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As Larry Summers' TIPS market turns 21, a tuneup may be needed

Liz Capo McCormick, Bloomberg News on

Published in News & Features

NEW YORK –– The $1.3 trillion U.S. market for inflation-linked debt, the brainchild of former Treasury Secretary Larry Summers, has saved taxpayers billions of dollars. Now, as the program turns 21, it may need a tuneup.

In an assessment released this month, the current stewards of the nation's finances saw both pros and cons to Treasury Inflation Protected Securities -- known as TIPS -- which were introduced in January 1997. On the plus side, the debt has saved about $49 billion relative to sales of regular notes and bonds. Yet Treasury Secretary Steven Mnuchin's team expressed disappointment that the obligations have not attracted a more diversified group of investors.

Summers, Robert Rubin's deputy at the time TIPS were brought in and later head of the Treasury Department, calls the securities "a clear success." But some Wall Street strategists predict changes ahead, such as to the auction calendar, sizes or maturities. The Treasury has a history of adapting its issuance lineup, including shrinking TIPS sales. Aligning its offerings with investor needs is more important than ever as the U.S. faces mounting budget deficits. There's a risk, however, that any decision to curb TIPS issuance comes just as inflation finally starts to take off, leaving bond investors with a diminished toolkit for hedging.

"I thought it was a good idea to diversify the Treasury's funding base, to provide people with the option of inflation insurance and for establishing a market indicator for measuring inflation expectations," Summers, now a Harvard University professor, said in an interview. "All three of those things have been borne out over time. And $49 billion is a good savings."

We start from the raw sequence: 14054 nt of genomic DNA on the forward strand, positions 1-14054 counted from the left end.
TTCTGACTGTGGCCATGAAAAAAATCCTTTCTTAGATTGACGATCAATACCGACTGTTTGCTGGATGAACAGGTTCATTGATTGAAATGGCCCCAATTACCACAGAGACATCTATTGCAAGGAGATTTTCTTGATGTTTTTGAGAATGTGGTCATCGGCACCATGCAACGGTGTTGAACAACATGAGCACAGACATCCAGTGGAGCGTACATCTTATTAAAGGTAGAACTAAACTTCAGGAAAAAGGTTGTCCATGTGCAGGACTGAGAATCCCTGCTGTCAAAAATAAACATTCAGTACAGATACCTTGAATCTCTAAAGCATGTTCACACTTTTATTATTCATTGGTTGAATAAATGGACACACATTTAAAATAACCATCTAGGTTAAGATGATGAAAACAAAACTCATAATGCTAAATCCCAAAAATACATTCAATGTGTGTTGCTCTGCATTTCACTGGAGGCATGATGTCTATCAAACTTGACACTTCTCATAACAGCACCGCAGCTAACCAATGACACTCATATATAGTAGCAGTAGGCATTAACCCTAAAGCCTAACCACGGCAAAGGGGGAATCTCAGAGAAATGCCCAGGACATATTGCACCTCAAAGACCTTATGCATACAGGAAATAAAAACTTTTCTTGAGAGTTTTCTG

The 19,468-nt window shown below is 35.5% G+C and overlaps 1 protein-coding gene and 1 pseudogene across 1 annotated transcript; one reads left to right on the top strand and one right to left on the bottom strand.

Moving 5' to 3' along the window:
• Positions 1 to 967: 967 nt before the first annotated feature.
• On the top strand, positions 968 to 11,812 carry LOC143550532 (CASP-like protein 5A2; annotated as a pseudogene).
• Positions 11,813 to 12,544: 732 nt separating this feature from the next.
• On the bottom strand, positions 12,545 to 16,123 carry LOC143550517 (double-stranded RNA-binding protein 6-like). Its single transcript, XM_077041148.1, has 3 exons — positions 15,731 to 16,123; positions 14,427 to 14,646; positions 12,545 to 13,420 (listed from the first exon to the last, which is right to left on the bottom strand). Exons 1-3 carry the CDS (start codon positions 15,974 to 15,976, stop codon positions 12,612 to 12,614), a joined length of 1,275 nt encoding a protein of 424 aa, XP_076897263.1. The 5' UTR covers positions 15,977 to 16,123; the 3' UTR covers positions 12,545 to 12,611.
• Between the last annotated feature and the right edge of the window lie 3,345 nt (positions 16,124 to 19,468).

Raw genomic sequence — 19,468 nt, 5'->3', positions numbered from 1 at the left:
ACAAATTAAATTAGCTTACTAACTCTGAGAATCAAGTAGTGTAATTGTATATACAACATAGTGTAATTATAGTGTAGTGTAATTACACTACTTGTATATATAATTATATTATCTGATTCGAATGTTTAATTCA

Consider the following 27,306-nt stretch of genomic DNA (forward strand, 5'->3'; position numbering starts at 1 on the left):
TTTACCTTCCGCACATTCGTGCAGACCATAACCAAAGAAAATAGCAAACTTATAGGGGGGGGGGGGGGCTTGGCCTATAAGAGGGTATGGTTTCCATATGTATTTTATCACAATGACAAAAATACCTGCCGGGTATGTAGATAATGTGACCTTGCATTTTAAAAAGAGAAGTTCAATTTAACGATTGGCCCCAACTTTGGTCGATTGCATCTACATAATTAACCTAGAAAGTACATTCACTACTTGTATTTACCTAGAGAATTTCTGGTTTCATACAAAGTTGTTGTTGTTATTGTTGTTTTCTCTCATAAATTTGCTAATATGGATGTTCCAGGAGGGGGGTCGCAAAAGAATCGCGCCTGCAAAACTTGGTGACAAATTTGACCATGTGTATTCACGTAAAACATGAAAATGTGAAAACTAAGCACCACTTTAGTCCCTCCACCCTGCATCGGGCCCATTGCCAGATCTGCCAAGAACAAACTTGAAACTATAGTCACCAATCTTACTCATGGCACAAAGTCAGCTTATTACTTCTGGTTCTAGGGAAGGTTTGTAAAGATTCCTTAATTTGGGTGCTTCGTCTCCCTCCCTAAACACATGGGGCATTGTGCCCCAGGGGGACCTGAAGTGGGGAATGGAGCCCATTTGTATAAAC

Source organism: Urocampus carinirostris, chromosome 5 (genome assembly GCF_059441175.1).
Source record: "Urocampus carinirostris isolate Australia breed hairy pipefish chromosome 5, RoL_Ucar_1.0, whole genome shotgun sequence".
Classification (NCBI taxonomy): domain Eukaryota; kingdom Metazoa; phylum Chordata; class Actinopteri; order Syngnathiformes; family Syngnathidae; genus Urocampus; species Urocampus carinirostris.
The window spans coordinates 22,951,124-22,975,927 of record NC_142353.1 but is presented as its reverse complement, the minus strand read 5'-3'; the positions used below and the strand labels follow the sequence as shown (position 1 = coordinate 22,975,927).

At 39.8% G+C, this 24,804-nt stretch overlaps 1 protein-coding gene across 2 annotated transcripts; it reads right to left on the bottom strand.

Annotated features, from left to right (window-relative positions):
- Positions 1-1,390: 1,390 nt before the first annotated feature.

The Treasury's analysis of TIPS, released ahead of this month's quarterly debt offerings, came at a critical time for the nation's fiscal overseers: The Federal Reserve has begun to let Treasurys roll off its $4.5 trillion balance sheet, and U.S. budget deficits are expected to climb, even without taking into account potential tax cuts. That means the $14.3 trillion government bond market is ready to grow.

In its Nov. 1 refunding documents, the Treasury said it expected to announce announcing an increase to nominal coupon-bearing securities and floating-rate debt in February to help meet rising funding needs. Yet it gave no signal that it intended to boost TIPS sales.


"It does seem like for the time being Treasury is not that keen on TIPS issuance," said Stephen Stanley, chief economist at Amherst Pierpont Securities. "The support or enthusiasm in the market for TIPS is much less than it would otherwise be because people don't believe we are ever going to get any inflation."

Thirty-year TIPS show that bond traders expect consumer prices will rise at just under a 2 percent annual rate for the next three decades. Meanwhile, the Fed is sticking to projections that inflation will soon rise to that level, although it's mostly been below it since 2012.

While there is persistent buying of longer maturities, last month's 30-year TIPS auction still drew robust demand even as price pressures remain muted. The result was welcome news to bond dealers, in part because the securities are seen as relatively thinly traded and thus harder to unload. Investors get their next crack at buying the debt this week, when Treasury auctions 10-year TIPS.

In a sign that TIPS haven't attracted significant new buyers to the nation's debt, investment funds -- including mutual and hedge funds, asset managers and investment advisers -- have bought most of both TIPS and nominal Treasurys since 2012, department data show. In both cases, dealers were the second-biggest buyers.


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